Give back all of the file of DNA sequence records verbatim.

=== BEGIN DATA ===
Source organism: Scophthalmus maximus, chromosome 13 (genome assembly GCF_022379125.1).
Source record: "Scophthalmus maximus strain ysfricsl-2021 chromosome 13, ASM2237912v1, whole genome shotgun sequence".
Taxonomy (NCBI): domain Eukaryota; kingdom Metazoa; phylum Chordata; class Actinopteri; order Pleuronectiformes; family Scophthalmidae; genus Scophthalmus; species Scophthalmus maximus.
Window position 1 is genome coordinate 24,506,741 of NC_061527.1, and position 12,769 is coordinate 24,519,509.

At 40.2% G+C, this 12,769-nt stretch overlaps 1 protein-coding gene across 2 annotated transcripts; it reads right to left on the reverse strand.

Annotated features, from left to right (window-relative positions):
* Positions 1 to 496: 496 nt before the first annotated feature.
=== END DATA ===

Source organism: Scophthalmus maximus, chromosome 13 (genome assembly GCF_022379125.1).
Source record: "Scophthalmus maximus strain ysfricsl-2021 chromosome 13, ASM2237912v1, whole genome shotgun sequence".
Taxonomy (NCBI): domain Eukaryota; kingdom Metazoa; phylum Chordata; class Actinopteri; order Pleuronectiformes; family Scophthalmidae; genus Scophthalmus; species Scophthalmus maximus.
Window position 1 is genome coordinate 24,506,741 of NC_061527.1, and position 12,769 is coordinate 24,519,509.

At 40.2% G+C, this 12,769-nt stretch overlaps 1 protein-coding gene across 2 annotated transcripts; it reads right to left on the reverse strand.

Annotated features, from left to right (window-relative positions):
* Positions 1 to 496: 496 nt before the first annotated feature.